In 1913 Mr. Hill, who was then supervising principal, expressed a desire to retire from active school duty, but was requested by the Board of Education to continue for another year as supervising principal.  On his retirement in 1914, he was made the guest of honor at a public meeting, when the presentation of a diamond ring and an engrossed testimonial, as an appreciation of his services, was made to him, and at the same time Mrs. Hill was presented with a diamond brooch.  

Immediately following his retirement as supervising principal, Mr. Hill was appointed to the Board of Education and has held that position continuously until the present time.  The closing years of his service saw the erection of the new Memorial High School.  Thomas Hewitt was president of the Board when Mr. Hill first took office, Robert A. Homes being at the head of the school board when Mr. Hill retired.

The first Regents' graduaate from Hutchinson school was Attorney Harry A. Anderson who passed with honors in all divisions.  The first graduating class in 1889 consisted of his daughter, Ida, now wife of Supervisor David Lyon, and Mrs. Walter Barker.  Three generations of one family went through Hutchinson school during Mr. Hill's term of office -- the late Patrick Marvel, his daughter, Mrs. Rose McGuire, and her son.  

Mr. Hill achieved an enviable reputation for ability and conscientious effort during his term as principal.  Back in the '80s, when Joseph Wood was president of the Board of Education of Mount Vernon, the Pelham schools were held up as an example for Mount Vernon.

The conscientious performance of his duty is borne out by the fact that in the Hutchinson school three more subjects were taught in addition to those demanded by the curriculum.  How good that teaching was may be gathered from the fact that at least two of the pupils of Mr. Hill's regime are now in charge of New York high schools -- Miss Mary Conlon and Frederick Ernst.  During his thirty-seven years of duty as a member of the faculty only one complaint was ever made against Mr. Hill.  That occurred when he insisted that the child of a foreign-born resident learn to recite from memory the preamble to the Constitution.  The charge was made to the Board of Education, but the complainant neglected to appear at the hearing.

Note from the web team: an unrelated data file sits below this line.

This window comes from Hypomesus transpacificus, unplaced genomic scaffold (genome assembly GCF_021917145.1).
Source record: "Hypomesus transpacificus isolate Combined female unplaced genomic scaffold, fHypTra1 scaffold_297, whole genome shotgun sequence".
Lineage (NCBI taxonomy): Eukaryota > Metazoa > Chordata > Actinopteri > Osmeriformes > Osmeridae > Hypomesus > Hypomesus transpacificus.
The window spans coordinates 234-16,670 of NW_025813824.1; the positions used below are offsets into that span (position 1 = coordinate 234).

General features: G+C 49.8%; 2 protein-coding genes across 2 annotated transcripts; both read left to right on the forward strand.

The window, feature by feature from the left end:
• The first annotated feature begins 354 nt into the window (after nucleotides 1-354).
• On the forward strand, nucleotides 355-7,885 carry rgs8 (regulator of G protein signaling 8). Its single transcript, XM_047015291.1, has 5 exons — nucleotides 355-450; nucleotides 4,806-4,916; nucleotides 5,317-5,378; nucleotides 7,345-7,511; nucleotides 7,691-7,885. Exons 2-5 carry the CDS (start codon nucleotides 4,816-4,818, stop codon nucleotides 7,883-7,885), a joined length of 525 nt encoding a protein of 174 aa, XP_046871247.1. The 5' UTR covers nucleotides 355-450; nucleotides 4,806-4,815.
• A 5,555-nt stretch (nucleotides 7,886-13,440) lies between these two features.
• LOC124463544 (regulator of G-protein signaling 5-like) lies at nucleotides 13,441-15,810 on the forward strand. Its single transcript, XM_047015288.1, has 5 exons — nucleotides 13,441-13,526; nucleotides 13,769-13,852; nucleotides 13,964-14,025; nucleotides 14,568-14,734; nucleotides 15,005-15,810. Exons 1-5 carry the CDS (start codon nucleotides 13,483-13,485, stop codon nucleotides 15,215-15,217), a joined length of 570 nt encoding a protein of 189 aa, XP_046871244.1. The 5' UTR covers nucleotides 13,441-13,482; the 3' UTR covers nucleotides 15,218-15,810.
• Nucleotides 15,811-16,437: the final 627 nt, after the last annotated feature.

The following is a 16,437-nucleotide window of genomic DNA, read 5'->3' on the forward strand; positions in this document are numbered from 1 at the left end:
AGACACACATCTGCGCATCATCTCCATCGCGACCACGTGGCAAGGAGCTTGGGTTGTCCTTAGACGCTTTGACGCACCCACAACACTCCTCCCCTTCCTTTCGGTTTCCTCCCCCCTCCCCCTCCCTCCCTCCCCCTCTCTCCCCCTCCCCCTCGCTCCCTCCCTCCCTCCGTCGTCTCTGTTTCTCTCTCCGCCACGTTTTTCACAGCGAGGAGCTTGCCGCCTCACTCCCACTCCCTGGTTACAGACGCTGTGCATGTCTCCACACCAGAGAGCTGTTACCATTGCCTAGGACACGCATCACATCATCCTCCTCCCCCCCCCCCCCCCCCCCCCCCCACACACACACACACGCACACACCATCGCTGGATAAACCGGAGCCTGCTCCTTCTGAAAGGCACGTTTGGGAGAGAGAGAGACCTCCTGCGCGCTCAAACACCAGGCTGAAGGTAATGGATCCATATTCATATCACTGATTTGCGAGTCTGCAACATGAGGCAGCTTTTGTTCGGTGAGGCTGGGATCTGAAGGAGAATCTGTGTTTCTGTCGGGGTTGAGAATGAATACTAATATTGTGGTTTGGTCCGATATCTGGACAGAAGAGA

'It's quite a long way back to 1877, when the staff of the Pelham schools was only three, to the present day, when the faculty numbers 54, isn't it?' a Sun reporter queried Mr. Hill at his Third avenue home.

'Yes,' replied Mr. Hill in a reminiscent tone.  'I remember well the first day I came from Mount Vernon to Pelham to take up the school duties.  A well-known resident met me on the street and inquired as to where I was going.  When I told him I was going to Pelham, he said 'Pelham!'  You'll never get along with them up there.  You'll stay about two days.'  And that,' Mr. Hill smiled, 'that was almost 46 years ago and I'm still in Pelham.'"

Source:  Retires After Many Years of Devoted Service -- Isaac C. Hill, Connected With Pelham's Educational Institutions For Forty-Five Years, The Pelham Sun, Sep. 5, 1922, p. 7, col. 1.